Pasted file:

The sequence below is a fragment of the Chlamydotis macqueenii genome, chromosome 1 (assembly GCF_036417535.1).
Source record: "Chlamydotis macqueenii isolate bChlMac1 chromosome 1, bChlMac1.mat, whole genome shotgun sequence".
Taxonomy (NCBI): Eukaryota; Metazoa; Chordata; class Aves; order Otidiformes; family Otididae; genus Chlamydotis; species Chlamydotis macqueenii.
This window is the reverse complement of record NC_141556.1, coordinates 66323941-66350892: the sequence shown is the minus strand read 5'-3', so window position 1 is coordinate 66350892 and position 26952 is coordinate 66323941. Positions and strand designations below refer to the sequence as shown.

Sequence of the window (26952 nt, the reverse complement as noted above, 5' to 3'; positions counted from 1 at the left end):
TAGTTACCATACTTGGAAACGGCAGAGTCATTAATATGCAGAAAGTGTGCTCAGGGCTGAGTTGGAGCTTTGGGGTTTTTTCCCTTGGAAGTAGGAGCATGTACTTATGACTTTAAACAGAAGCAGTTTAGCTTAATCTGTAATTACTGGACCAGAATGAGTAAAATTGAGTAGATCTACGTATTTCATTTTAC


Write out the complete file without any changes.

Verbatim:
The sequence below is a fragment of the Chlamydotis macqueenii genome, chromosome 1 (assembly GCF_036417535.1).
Source record: "Chlamydotis macqueenii isolate bChlMac1 chromosome 1, bChlMac1.mat, whole genome shotgun sequence".
Taxonomy (NCBI): Eukaryota; Metazoa; Chordata; class Aves; order Otidiformes; family Otididae; genus Chlamydotis; species Chlamydotis macqueenii.
This window is the reverse complement of record NC_141556.1, coordinates 66323941-66350892: the sequence shown is the minus strand read 5'-3', so window position 1 is coordinate 66350892 and position 26952 is coordinate 66323941. Positions and strand designations below refer to the sequence as shown.

Sequence of the window (26952 nt, the reverse complement as noted above, 5' to 3'; positions counted from 1 at the left end):
TAGTTACCATACTTGGAAACGGCAGAGTCATTAATATGCAGAAAGTGTGCTCAGGGCTGAGTTGGAGCTTTGGGGTTTTTTCCCTTGGAAGTAGGAGCATGTACTTATGACTTTAAACAGAAGCAGTTTAGCTTAATCTGTAATTACTGGACCAGAATGAGTAAAATTGAGTAGATCTACGTATTTCATTTTAC